Suppl: A Flexible Language for Policies

  • Robert Dockins
  • Andrew Tolmach
Part of the Lecture Notes in Computer Science book series (LNCS, volume 8858)


We present the Simple Unified Policy Programming Language (Suppl), a domain-neutral language for stating, executing, and analyzing event-condition-action policies. Suppl uses a novel combination of pure logic programming and disciplined imperative programming features to make it easy for non-expert users to express common policy idioms. The language is strongly typed and moded to allow static detection of common programming errors, and it supports a novel logic-based static analysis that can detect internally inconsistent policies. Suppl has been implemented as a compiler to Prolog and used to build several network security applications in a Java framework.


Policy Language Logic Programming Primitive Function Event Handler Suppl Policy 
These keywords were added by machine and not by the authors. This process is experimental and the keywords may be updated as the learning algorithm improves.


Unable to display preview. Download preview PDF.

Unable to display preview. Download preview PDF.


  1. 1.
    Barrett, C., Conway, C.L., Deters, M., Hadarean, L., Jovanović, D., King, T., Reynolds, A., Tinelli, C.: CVC4. In: Gopalakrishnan, G., Qadeer, S. (eds.) CAV 2011. LNCS, vol. 6806, pp. 171–177. Springer, Heidelberg (2011)CrossRefGoogle Scholar
  2. 2.
    Bobot, F., Conchon, S., Contejean, E., Iguernelala, M., Lescuyer, S., Mebsout, A.: The Alt-Ergo automated theorem prover (2008),
  3. 3.
    Bobot, F., Conchon, S., Contejean, E., Lescuyer, S.: Implementing Polymorphism in SMT solvers. In: Intl. Workshop on Satisfiability Modulo Theories (SMT). ACM International Conference Proceedings Series, vol. 367, pp. 1–5 (2008)Google Scholar
  4. 4.
    Bobot, F., Filliâtre, J.C., Marché, C., Paskevich, A.: Why3: Shepherd your herd of provers. In: Boogie 2011: Workshop on Intermediate Verification Languages, Wrocław, Poland, pp. 53–64 (August 2011)Google Scholar
  5. 5.
    Boyer, J., Mili, H.: Agile Business Rule Development. Springer (2011)Google Scholar
  6. 6.
    Chomicki, J., Lobo, J., Naqvi, S.: Conflict resolution using logic programming. IEEE Trans. on Knowl. and Data Eng. 15(1), 244–249 (2003)CrossRefGoogle Scholar
  7. 7.
    Clark, K.L.: Negation as failure. In: Logic and Data Bases, pp. 293–322 (1977)Google Scholar
  8. 8.
    Damianou, N., Dulay, N., Lupu, E., Sloman, M.: The Ponder policy specification language. In: Sloman, M., Lobo, J., Lupu, E.C. (eds.) POLICY 2001. LNCS, vol. 1995, pp. 18–38. Springer, Heidelberg (2001)CrossRefGoogle Scholar
  9. 9.
    DARPA: Safety On Untrusted Network Devices (SOUND) (2011), Mission-oriented Resilient Clouds (MRC) program: DARPA-BAA-11-55Google Scholar
  10. 10.
    Dayal, U., Hanson, E.N., Wisdom, J.: Active database systems. In: Modern Database Systems. ACM (1994)Google Scholar
  11. 11.
    Denti, E., Omicini, A., Ricci, A.: Multi-paradigm Java-Prolog integration in tuProlog. Sci. Comput. Program. 57(2), 217–250 (2005)MathSciNetCrossRefGoogle Scholar
  12. 12.
    Dunlop, N., Indulska, J., Raymond, K.: Methods for conflict resolution in policy-based management systems. In: Intl. Conf. on Enterprise Distributed Object Computing. IEEE (2003)Google Scholar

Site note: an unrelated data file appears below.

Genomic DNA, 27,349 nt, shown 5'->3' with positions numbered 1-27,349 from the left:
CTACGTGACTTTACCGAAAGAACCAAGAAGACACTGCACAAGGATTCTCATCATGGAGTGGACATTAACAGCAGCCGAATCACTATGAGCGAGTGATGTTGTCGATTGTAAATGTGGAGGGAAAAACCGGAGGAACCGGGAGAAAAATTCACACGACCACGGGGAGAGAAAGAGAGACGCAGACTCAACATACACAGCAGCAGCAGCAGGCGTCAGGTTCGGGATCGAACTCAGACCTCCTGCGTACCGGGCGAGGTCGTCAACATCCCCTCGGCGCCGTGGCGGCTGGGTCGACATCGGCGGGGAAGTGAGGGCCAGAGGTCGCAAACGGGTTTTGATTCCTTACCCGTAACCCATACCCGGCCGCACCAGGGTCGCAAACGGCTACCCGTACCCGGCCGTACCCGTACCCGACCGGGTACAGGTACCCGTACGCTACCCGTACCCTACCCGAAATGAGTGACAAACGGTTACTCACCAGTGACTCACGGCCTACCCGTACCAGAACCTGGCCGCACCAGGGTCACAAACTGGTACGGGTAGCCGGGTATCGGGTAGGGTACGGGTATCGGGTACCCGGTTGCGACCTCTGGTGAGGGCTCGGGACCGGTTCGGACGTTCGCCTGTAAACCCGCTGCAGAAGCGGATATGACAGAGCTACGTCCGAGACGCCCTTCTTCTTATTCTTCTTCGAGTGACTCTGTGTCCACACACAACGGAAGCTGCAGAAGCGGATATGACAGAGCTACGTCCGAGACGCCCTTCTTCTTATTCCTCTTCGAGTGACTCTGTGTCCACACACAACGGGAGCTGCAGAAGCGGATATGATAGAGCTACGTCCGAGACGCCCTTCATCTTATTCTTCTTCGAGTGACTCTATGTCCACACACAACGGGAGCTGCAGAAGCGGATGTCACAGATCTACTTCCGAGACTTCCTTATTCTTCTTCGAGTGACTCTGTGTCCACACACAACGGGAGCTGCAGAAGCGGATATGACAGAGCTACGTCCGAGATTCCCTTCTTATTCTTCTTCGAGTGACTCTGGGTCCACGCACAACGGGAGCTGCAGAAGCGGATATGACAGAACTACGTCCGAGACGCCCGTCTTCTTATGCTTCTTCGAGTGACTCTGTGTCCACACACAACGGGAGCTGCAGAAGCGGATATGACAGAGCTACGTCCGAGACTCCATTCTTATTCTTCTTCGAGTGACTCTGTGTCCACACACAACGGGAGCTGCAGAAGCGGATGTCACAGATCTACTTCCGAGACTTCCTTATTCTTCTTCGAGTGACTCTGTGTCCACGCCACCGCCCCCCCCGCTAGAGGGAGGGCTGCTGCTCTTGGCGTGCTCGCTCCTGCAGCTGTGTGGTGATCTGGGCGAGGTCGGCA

13. 13.
    Frazier, G., Duong, Q., Wellman, M.P., Petersen, E.: Incentivizing responsible networking via introduction-based routing. In: McCune, J.M., Balacheff, B., Perrig, A., Sadeghi, A.-R., Sasse, A., Beres, Y. (eds.) TRUST 2011. LNCS, vol. 6740, pp. 277–293. Springer, Heidelberg (2011)Google Scholar
  14. 14.
    Garcia de la Banda, M., Stuckey, P.J., Harvey, W., Marriott, K.: Mode checking in HAL. In: Lloyd, J. (ed.) CL 2000. LNCS (LNAI), vol. 1861, pp. 1270–1284. Springer, Heidelberg (2000)CrossRefGoogle Scholar
  15. 15.
    Hinrichs, T.L., Gude, N.S., Casado, M., Mitchell, J.C., Shenker, S.: Practical declarative network management. In: Workshop on Research on Enterprise Networking, WREN 2009, pp. 1–10. ACM (2009)Google Scholar
  16. 16.
    Jajodia, S., Samarati, P., Subrahmanian, V.S.: A logical language for expressing authorizations. In: IEEE Symp. on Security and Privacy. IEEE (1997)Google Scholar
  17. 17.
    JBoss Drools Team: Drools documentation (2014),
  18. 18.
    Kowalski, R., Kuehner, D.: Linear resolution with selection function. Artificial Intelligence 2, 227–260 (1971)MathSciNetCrossRefzbMATHGoogle Scholar
  19. 19.
    Lobo, J., Bhatia, R., Naqvi, S.: A policy description language. In: AAAI Conf. on Artificial Intelligence. American Association for Artificial Intelligence (1999)Google Scholar
  20. 20.
    Milner, R.: A theory of type polymorphism in programming. J. Comput. Syst. Sci. 17, 348–375 (1978)MathSciNetCrossRefzbMATHGoogle Scholar
  21. 21.
    de Moura, L., Bjørner, N.: Z3: An efficient SMT solver. In: Ramakrishnan, C.R., Rehof, J. (eds.) TACAS 2008. LNCS, vol. 4963, pp. 337–340. Springer, Heidelberg (2008)CrossRefGoogle Scholar
  22. 22.
    Somogyi, Z., Henderson, F., Conway, T.: The execution algorithm of Mercury: An efficient purely declarative logic programming language. Journal of Logic Programming 29(1-3), 17–64 (1996)CrossRefzbMATHGoogle Scholar
  23. 23.
    Trieu, A., Dockins, R., Tolmach, A.: Conflict analysis for Suppl (in preparation, 2014)Google Scholar
  24. 24.
    Voellmy, A., Kim, H., Feamster, N.: Procera: A language for high-level reactive network control. In: HotSDN (2012)Google Scholar

Copyright information

© Springer International Publishing Switzerland 2014

Authors and Affiliations

  • Robert Dockins
    • 1
  • Andrew Tolmach
    • 1
  1. 1.Dept. of Computer SciencePortland State University PortlandOregonUSA

Personalised recommendations